With more than a dozen suspects awaiting extradition to other countries, the director of the United Nations-backed anti-impunity body in Guatemala publicly criticized the country's slow and bureaucratic extradition process.
ElPeriodico reports that 18 individuals in Guatemala who are currently facing extradition orders from other countries have seen little progress in their cases, despite the fact that many of them have been in custody for months. This list includes ex-President Alfonso Portillo and high-profile drug dealers like Waldemar Lorenzana and Walther Overdick, all three of whom are wanted in the United States.
The Guatemalan daily cites Francisco Dall'Anese (pictured), head of the International Commission Against Impunity in Guatemala (CICIG), as saying that the problem lies in the red tape, paperwork and endless appeals associated with the process, which is endorsed by the Attorney General, Claudia Paz y Paz.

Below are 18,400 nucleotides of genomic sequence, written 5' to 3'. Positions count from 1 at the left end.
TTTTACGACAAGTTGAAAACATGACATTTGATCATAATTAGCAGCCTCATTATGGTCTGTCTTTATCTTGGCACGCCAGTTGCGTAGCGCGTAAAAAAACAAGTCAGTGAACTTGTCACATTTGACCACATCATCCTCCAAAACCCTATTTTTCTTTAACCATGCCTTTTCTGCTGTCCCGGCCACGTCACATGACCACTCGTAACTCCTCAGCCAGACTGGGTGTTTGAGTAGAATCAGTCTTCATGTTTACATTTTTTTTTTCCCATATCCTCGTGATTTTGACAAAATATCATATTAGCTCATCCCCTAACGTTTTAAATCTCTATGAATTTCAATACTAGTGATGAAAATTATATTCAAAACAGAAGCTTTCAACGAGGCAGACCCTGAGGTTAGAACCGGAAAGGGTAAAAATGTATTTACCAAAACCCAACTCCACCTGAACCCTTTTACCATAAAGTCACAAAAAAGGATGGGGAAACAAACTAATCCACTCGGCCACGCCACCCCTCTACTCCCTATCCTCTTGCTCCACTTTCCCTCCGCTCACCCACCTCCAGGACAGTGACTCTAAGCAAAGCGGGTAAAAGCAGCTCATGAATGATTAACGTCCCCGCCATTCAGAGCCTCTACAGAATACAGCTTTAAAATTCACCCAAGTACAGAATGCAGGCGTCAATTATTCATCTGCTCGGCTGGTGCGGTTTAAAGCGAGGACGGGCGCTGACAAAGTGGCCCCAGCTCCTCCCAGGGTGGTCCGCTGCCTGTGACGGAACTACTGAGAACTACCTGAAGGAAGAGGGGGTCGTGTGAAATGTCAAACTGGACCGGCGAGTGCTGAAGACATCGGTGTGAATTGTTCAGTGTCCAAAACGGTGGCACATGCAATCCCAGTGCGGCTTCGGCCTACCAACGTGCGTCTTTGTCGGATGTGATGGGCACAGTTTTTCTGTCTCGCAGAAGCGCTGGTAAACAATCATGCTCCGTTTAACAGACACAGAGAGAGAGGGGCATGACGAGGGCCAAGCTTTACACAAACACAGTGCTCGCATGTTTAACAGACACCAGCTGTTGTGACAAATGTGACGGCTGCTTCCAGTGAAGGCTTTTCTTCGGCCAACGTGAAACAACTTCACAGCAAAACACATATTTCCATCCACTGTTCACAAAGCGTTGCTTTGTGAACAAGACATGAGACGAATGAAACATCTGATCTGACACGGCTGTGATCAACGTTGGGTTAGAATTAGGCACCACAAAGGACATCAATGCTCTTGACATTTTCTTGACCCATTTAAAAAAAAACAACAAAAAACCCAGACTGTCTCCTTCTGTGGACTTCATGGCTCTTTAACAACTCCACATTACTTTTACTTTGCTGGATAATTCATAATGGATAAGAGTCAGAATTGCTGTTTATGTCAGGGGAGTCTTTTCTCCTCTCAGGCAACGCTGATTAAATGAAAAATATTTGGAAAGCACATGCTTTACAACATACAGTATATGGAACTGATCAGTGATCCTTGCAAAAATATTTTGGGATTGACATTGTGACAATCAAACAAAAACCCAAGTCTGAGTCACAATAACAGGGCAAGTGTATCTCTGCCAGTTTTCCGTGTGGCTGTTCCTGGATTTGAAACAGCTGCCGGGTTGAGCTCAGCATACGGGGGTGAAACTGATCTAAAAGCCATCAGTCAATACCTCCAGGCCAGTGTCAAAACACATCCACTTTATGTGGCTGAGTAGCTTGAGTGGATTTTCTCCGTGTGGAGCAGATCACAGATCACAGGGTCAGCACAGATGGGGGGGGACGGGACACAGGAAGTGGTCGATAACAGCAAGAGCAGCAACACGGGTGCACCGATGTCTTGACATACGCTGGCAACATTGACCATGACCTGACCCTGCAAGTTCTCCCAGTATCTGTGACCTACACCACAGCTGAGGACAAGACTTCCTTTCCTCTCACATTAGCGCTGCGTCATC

“We have to work together in order to reduce our response time to criminal activity,” Dall’Anese told ElPeriodico. “Extradition orders are processed here like they were in the 19th century.” Paz y Paz, for her part, has reportedly maintained that the lengthy legal procedures are enshrined in international treaties, and cannot be avoided.
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Dall’Anese was likely referring to the use of a legal tool known as the “amparo,” by which defense lawyers can claim that their constitutional rights are being violated, often postponing extradition indefinitely.
Still, his calls for Guatemala to speed up its extradition process are surprising coming from an official whose job it is to promote the development of a strong and independent judiciary in the country. As InSight Crime has pointed out, extradition can be a crutch to a developing judicial system like Guatemala’s, and it has the potential to reinforce domestic impunity.